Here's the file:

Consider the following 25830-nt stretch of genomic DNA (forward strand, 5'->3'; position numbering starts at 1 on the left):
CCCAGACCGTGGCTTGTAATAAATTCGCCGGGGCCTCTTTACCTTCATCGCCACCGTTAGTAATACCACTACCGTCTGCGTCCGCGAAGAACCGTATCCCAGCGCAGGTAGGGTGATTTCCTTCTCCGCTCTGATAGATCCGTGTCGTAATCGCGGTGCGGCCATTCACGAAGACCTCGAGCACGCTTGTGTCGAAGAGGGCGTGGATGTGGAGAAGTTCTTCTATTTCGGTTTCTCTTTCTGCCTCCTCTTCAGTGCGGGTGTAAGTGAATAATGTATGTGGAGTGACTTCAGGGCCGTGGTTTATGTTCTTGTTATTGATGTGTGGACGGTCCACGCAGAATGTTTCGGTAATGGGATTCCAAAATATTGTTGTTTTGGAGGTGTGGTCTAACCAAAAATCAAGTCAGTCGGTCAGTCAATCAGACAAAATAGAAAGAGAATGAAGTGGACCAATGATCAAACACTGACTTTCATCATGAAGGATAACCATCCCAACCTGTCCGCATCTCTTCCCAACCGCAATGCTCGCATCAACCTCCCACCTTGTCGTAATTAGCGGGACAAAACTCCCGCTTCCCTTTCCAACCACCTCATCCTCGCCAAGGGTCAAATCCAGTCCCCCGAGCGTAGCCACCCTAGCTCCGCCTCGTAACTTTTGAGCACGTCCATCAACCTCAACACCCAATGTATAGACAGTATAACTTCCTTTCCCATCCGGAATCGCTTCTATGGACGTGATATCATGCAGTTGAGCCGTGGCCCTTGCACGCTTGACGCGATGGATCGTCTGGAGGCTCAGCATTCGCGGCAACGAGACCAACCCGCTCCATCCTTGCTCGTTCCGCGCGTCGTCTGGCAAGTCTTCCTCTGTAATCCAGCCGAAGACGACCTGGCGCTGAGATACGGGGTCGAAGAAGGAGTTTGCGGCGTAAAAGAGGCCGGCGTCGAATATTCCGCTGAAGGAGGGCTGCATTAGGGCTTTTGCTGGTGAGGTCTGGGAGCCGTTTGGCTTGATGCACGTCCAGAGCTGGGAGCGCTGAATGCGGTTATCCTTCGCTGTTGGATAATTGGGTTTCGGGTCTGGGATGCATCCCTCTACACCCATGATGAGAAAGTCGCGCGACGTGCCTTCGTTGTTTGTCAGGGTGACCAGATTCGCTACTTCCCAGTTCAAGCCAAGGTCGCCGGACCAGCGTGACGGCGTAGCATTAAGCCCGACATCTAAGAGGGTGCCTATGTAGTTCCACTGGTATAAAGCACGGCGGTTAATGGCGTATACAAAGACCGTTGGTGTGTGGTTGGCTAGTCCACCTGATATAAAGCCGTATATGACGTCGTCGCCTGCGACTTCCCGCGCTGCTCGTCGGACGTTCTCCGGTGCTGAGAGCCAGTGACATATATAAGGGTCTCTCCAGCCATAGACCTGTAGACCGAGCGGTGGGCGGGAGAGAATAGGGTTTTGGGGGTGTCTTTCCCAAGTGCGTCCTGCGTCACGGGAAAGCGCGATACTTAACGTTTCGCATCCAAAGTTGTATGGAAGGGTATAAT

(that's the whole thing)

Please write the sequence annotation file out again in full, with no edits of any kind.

Consider the following 25830-nt stretch of genomic DNA (forward strand, 5'->3'; position numbering starts at 1 on the left):
CCCAGACCGTGGCTTGTAATAAATTCGCCGGGGCCTCTTTACCTTCATCGCCACCGTTAGTAATACCACTACCGTCTGCGTCCGCGAAGAACCGTATCCCAGCGCAGGTAGGGTGATTTCCTTCTCCGCTCTGATAGATCCGTGTCGTAATCGCGGTGCGGCCATTCACGAAGACCTCGAGCACGCTTGTGTCGAAGAGGGCGTGGATGTGGAGAAGTTCTTCTATTTCGGTTTCTCTTTCTGCCTCCTCTTCAGTGCGGGTGTAAGTGAATAATGTATGTGGAGTGACTTCAGGGCCGTGGTTTATGTTCTTGTTATTGATGTGTGGACGGTCCACGCAGAATGTTTCGGTAATGGGATTCCAAAATATTGTTGTTTTGGAGGTGTGGTCTAACCAAAAATCAAGTCAGTCGGTCAGTCAATCAGACAAAATAGAAAGAGAATGAAGTGGACCAATGATCAAACACTGACTTTCATCATGAAGGATAACCATCCCAACCTGTCCGCATCTCTTCCCAACCGCAATGCTCGCATCAACCTCCCACCTTGTCGTAATTAGCGGGACAAAACTCCCGCTTCCCTTTCCAACCACCTCATCCTCGCCAAGGGTCAAATCCAGTCCCCCGAGCGTAGCCACCCTAGCTCCGCCTCGTAACTTTTGAGCACGTCCATCAACCTCAACACCCAATGTATAGACAGTATAACTTCCTTTCCCATCCGGAATCGCTTCTATGGACGTGATATCATGCAGTTGAGCCGTGGCCCTTGCACGCTTGACGCGATGGATCGTCTGGAGGCTCAGCATTCGCGGCAACGAGACCAACCCGCTCCATCCTTGCTCGTTCCGCGCGTCGTCTGGCAAGTCTTCCTCTGTAATCCAGCCGAAGACGACCTGGCGCTGAGATACGGGGTCGAAGAAGGAGTTTGCGGCGTAAAAGAGGCCGGCGTCGAATATTCCGCTGAAGGAGGGCTGCATTAGGGCTTTTGCTGGTGAGGTCTGGGAGCCGTTTGGCTTGATGCACGTCCAGAGCTGGGAGCGCTGAATGCGGTTATCCTTCGCTGTTGGATAATTGGGTTTCGGGTCTGGGATGCATCCCTCTACACCCATGATGAGAAAGTCGCGCGACGTGCCTTCGTTGTTTGTCAGGGTGACCAGATTCGCTACTTCCCAGTTCAAGCCAAGGTCGCCGGACCAGCGTGACGGCGTAGCATTAAGCCCGACATCTAAGAGGGTGCCTATGTAGTTCCACTGGTATAAAGCACGGCGGTTAATGGCGTATACAAAGACCGTTGGTGTGTGGTTGGCTAGTCCACCTGATATAAAGCCGTATATGACGTCGTCGCCTGCGACTTCCCGCGCTGCTCGTCGGACGTTCTCCGGTGCTGAGAGCCAGTGACATATATAAGGGTCTCTCCAGCCATAGACCTGTAGACCGAGCGGTGGGCGGGAGAGAATAGGGTTTTGGGGGTGTCTTTCCCAAGTGCGTCCTGCGTCACGGGAAAGCGCGATACTTAACGTTTCGCATCCAAAGTTGTATGGAAGGGTATAAT